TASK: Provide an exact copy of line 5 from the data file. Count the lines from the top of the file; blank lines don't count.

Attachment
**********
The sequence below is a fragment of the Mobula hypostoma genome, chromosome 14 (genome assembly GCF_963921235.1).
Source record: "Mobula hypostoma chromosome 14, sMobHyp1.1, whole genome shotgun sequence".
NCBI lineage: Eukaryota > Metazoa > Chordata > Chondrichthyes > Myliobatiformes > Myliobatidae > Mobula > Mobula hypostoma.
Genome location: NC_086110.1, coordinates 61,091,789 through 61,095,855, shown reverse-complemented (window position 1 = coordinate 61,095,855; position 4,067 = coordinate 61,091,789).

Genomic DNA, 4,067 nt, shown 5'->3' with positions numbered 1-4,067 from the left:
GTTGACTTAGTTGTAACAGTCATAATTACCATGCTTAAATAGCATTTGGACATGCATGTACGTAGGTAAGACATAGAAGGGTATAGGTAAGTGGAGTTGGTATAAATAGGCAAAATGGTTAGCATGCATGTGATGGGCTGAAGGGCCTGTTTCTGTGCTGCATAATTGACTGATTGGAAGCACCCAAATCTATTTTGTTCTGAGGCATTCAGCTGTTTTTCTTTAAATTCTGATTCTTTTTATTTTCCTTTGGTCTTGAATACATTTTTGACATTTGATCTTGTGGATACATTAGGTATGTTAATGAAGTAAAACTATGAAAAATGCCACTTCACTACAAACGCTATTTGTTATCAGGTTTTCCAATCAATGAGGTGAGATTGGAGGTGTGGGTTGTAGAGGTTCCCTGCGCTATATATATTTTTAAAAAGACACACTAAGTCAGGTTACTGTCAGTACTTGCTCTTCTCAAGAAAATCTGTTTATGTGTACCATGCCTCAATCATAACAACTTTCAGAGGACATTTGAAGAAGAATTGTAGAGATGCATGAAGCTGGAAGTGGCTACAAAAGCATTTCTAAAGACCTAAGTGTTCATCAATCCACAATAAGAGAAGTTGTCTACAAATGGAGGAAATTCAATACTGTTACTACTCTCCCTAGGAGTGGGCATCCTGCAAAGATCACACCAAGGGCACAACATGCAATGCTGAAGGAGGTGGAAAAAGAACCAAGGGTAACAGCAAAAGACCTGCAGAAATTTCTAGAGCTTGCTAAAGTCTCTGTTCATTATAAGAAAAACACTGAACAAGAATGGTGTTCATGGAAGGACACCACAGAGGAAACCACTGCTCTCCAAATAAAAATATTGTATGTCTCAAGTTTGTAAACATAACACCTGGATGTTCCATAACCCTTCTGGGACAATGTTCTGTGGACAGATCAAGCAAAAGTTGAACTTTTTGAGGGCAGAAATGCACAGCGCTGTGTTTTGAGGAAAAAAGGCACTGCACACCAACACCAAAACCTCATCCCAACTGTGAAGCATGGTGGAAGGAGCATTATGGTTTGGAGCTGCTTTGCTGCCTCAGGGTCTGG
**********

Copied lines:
Genomic DNA, 4,067 nt, shown 5'->3' with positions numbered 1-4,067 from the left: